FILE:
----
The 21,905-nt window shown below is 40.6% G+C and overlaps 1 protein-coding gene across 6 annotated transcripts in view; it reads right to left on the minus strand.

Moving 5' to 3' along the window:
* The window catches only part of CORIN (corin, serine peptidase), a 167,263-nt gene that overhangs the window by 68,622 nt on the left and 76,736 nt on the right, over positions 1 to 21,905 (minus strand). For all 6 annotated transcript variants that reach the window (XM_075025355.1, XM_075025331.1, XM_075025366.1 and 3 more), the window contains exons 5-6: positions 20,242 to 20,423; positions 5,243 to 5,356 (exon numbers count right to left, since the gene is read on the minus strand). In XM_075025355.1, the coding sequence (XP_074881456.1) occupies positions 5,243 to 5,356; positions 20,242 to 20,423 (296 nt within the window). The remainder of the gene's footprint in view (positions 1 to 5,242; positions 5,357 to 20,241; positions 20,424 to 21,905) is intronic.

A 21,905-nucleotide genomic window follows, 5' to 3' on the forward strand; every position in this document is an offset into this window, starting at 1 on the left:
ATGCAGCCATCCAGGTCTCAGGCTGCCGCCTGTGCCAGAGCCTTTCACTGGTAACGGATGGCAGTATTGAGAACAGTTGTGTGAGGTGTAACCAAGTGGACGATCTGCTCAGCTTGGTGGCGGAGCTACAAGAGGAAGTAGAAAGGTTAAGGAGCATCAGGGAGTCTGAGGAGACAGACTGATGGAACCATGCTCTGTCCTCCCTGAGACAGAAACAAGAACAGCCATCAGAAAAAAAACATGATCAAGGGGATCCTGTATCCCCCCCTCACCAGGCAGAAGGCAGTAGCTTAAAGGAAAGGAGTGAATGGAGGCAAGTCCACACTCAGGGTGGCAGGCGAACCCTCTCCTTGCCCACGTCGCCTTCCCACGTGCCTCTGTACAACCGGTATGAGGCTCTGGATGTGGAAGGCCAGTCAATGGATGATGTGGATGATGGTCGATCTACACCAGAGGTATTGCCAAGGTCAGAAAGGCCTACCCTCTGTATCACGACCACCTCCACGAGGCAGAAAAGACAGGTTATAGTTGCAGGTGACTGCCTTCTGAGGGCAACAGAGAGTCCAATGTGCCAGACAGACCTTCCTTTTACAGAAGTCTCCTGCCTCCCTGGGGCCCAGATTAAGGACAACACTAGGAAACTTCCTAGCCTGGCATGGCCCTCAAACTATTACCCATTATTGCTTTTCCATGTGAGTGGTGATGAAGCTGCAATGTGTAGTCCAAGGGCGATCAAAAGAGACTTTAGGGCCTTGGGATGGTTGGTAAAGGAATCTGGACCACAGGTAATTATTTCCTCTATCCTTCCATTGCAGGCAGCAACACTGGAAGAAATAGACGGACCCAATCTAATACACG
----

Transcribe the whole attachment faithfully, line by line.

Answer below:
The 21,905-nt window shown below is 40.6% G+C and overlaps 1 protein-coding gene across 6 annotated transcripts in view; it reads right to left on the minus strand.

Moving 5' to 3' along the window:
* The window catches only part of CORIN (corin, serine peptidase), a 167,263-nt gene that overhangs the window by 68,622 nt on the left and 76,736 nt on the right, over positions 1 to 21,905 (minus strand). For all 6 annotated transcript variants that reach the window (XM_075025355.1, XM_075025331.1, XM_075025366.1 and 3 more), the window contains exons 5-6: positions 20,242 to 20,423; positions 5,243 to 5,356 (exon numbers count right to left, since the gene is read on the minus strand). In XM_075025355.1, the coding sequence (XP_074881456.1) occupies positions 5,243 to 5,356; positions 20,242 to 20,423 (296 nt within the window). The remainder of the gene's footprint in view (positions 1 to 5,242; positions 5,357 to 20,241; positions 20,424 to 21,905) is intronic.

A 21,905-nucleotide genomic window follows, 5' to 3' on the forward strand; every position in this document is an offset into this window, starting at 1 on the left:
ATGCAGCCATCCAGGTCTCAGGCTGCCGCCTGTGCCAGAGCCTTTCACTGGTAACGGATGGCAGTATTGAGAACAGTTGTGTGAGGTGTAACCAAGTGGACGATCTGCTCAGCTTGGTGGCGGAGCTACAAGAGGAAGTAGAAAGGTTAAGGAGCATCAGGGAGTCTGAGGAGACAGACTGATGGAACCATGCTCTGTCCTCCCTGAGACAGAAACAAGAACAGCCATCAGAAAAAAAACATGATCAAGGGGATCCTGTATCCCCCCCTCACCAGGCAGAAGGCAGTAGCTTAAAGGAAAGGAGTGAATGGAGGCAAGTCCACACTCAGGGTGGCAGGCGAACCCTCTCCTTGCCCACGTCGCCTTCCCACGTGCCTCTGTACAACCGGTATGAGGCTCTGGATGTGGAAGGCCAGTCAATGGATGATGTGGATGATGGTCGATCTACACCAGAGGTATTGCCAAGGTCAGAAAGGCCTACCCTCTGTATCACGACCACCTCCACGAGGCAGAAAAGACAGGTTATAGTTGCAGGTGACTGCCTTCTGAGGGCAACAGAGAGTCCAATGTGCCAGACAGACCTTCCTTTTACAGAAGTCTCCTGCCTCCCTGGGGCCCAGATTAAGGACAACACTAGGAAACTTCCTAGCCTGGCATGGCCCTCAAACTATTACCCATTATTGCTTTTCCATGTGAGTGGTGATGAAGCTGCAATGTGTAGTCCAAGGGCGATCAAAAGAGACTTTAGGGCCTTGGGATGGTTGGTAAAGGAATCTGGACCACAGGTAATTATTTCCTCTATCCTTCCATTGCAGGCAGCAACACTGGAAGAAATAGACGGACCCAATCTAATACACG